Virtualisation turns PCs into personal clouds
Desktops break free
"People are rethinking what a desktop is," says Tyler Rohrer, co-founder at Liquidware Labs.
The company makes a tool called Stratosphere UX, which assesses performance and helps with troubleshooting in VDI installations.
"I think we were all a little spoiled by Moore's Law in the PC, with predictably dropping costs and predictably increasing performance,” says Rohrer.
“Most of the time we had predictable refresh cycles and improved productivity because the machines had more power than the applications required. And everything about the end-user was locked up in that one device.
“It has taken a spark like server virtualisation to get us to think we don't have to have one OS tried to a device, and that we can do other things. And the reason we are all interested is that we know, almost instinctively like we did when PCs first came out, that some of this technology is really going to increase productivity."
At one end of the desktop virtualisation spectrum is Pano Logic, whose Pano System runs counter to Intel’s IDV architecture. Pano Logic has taken the original ClearCube idea to its logical conclusion by extending a virtual PC bus down an Ethernet wire to a box that has no state whatsoever because it has no CPU, no storage and no moving parts.
The virtual PC image runs atop VMware's ESXi, Microsoft's Hyper-V or Citrix's XenServer hypervisors and is managed by Pano Manager. And because it doesn't have any brains at the other end of the wire, it is perfect for security-conscious customers in banking, finance and government.
"If you steal the device, you can't even get a login," says Dana Loof, executive vice-president of marketing at Pano Logic.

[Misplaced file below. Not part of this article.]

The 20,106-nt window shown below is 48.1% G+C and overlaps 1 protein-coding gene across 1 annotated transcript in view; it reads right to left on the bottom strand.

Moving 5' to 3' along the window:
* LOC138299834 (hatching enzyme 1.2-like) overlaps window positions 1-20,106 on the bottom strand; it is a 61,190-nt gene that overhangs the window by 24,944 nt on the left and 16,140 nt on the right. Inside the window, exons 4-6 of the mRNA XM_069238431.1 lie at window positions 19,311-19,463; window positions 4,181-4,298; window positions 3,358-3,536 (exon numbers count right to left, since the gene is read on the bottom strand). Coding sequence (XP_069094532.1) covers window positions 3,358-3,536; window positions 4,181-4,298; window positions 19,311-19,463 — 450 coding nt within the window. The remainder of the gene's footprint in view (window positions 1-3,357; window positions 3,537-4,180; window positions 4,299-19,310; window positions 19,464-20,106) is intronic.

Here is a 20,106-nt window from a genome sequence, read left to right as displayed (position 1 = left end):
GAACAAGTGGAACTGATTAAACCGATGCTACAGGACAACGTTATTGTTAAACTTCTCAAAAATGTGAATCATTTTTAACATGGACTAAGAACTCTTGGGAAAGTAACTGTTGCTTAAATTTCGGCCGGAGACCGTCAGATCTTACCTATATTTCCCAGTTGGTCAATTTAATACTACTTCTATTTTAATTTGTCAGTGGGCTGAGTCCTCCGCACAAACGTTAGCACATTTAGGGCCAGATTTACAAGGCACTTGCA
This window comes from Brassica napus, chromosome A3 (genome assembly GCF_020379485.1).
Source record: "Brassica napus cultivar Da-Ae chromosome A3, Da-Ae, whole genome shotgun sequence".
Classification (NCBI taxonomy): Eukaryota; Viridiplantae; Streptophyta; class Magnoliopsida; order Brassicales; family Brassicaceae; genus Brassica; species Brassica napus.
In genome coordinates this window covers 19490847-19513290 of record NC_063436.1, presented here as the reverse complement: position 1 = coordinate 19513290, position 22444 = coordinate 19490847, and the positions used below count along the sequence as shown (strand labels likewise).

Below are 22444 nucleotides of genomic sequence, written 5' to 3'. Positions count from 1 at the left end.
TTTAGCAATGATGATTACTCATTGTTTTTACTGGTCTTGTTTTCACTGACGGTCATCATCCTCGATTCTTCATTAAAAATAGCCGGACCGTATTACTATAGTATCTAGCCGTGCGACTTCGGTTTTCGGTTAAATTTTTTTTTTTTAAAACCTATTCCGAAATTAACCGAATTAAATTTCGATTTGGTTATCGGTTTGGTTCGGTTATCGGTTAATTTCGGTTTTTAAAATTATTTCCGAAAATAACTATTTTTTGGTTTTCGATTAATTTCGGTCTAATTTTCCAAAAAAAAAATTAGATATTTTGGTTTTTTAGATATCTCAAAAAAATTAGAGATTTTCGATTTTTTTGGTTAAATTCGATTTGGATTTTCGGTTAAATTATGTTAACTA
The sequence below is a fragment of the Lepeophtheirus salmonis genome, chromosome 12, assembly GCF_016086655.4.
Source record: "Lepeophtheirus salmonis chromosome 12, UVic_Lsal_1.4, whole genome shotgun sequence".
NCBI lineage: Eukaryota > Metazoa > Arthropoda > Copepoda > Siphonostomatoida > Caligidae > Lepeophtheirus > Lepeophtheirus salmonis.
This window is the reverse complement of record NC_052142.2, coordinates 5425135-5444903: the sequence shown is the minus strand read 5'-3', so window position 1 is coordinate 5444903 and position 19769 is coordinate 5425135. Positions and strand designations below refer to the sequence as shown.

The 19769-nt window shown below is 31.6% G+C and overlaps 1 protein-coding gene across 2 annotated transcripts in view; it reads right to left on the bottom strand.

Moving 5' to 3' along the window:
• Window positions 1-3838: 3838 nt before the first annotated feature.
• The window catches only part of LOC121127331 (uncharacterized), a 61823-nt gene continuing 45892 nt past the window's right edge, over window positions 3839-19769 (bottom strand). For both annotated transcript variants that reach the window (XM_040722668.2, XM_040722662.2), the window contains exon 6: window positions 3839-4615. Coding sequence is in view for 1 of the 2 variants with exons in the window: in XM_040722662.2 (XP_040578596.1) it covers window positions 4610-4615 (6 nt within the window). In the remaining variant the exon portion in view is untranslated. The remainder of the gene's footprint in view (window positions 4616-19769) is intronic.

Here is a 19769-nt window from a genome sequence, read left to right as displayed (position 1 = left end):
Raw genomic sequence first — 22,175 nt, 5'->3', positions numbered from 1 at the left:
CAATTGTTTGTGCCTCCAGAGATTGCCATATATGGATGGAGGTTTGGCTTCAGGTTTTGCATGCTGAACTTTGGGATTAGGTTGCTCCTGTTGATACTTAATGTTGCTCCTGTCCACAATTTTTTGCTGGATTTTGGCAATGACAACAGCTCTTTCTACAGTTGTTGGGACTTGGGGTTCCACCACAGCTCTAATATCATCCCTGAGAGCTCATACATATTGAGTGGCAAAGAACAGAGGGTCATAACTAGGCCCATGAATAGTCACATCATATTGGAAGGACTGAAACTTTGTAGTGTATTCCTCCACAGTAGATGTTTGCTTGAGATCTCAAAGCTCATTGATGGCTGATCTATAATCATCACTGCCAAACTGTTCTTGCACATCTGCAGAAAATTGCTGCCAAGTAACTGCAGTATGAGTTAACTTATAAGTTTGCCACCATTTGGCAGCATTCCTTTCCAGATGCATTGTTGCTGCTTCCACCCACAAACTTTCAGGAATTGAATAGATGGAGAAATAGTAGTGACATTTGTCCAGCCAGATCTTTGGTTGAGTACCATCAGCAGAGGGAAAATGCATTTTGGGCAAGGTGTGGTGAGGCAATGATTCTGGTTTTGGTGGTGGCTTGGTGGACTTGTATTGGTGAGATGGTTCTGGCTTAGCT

But even more importantly, end-users working from Pano clients can't tell that they are not working from local PCs. They show in a recent side-by-side bakeoff the Pano Zero Clients beating out thin clients powered by VMware View and its PC over IP protocol and Citrix XenDesktop clients and their HDX protocol.
If security was a concern that drove some customers to zero-client VDI, the high cost of classic VDI desktop hosting setups from Microsoft, VMware and Citrix has kept many customers from adopting VDI to date.
Even if you give the VDI software away, you haven't solved the problem
Krishna Subramanian, vice-president in charge of the VDI-in-a-Box line that Citrix got through its acquisition of partner and rival Kaviza in May 2011, says Kaviza was attractive because its kMGR VDI stack, which originally ran atop VMware's ESXi hypervisor, was able to run on clusters of servers using local storage instead of SANs.
The kMGR setup also does not need the connection brokers, load balancers and management servers other VDI setups often require, which means Kaviza could radically reduce the cost of a VDI-based PC image.
"We made sure that a virtual desktop costs less than a real PC," says Subramanian, adding that depending on the configuration options a virtual PC costs $260 to $425.
"Customers get that there are soft dollar benefits down the road with VDI, but they must show return on investment for VDI projects in the first months after it is installed."
This is particularly acute, says Subramanian, when you realise that 70 per cent of the PCs in the corporate world enterprise are in small and medium businesses, and that 60 per cent of the cost of a VDI setup is not the software but the hardware back in the data centre to drive it.
"Even if you give the VDI software away, you haven't solved the problem,” she says.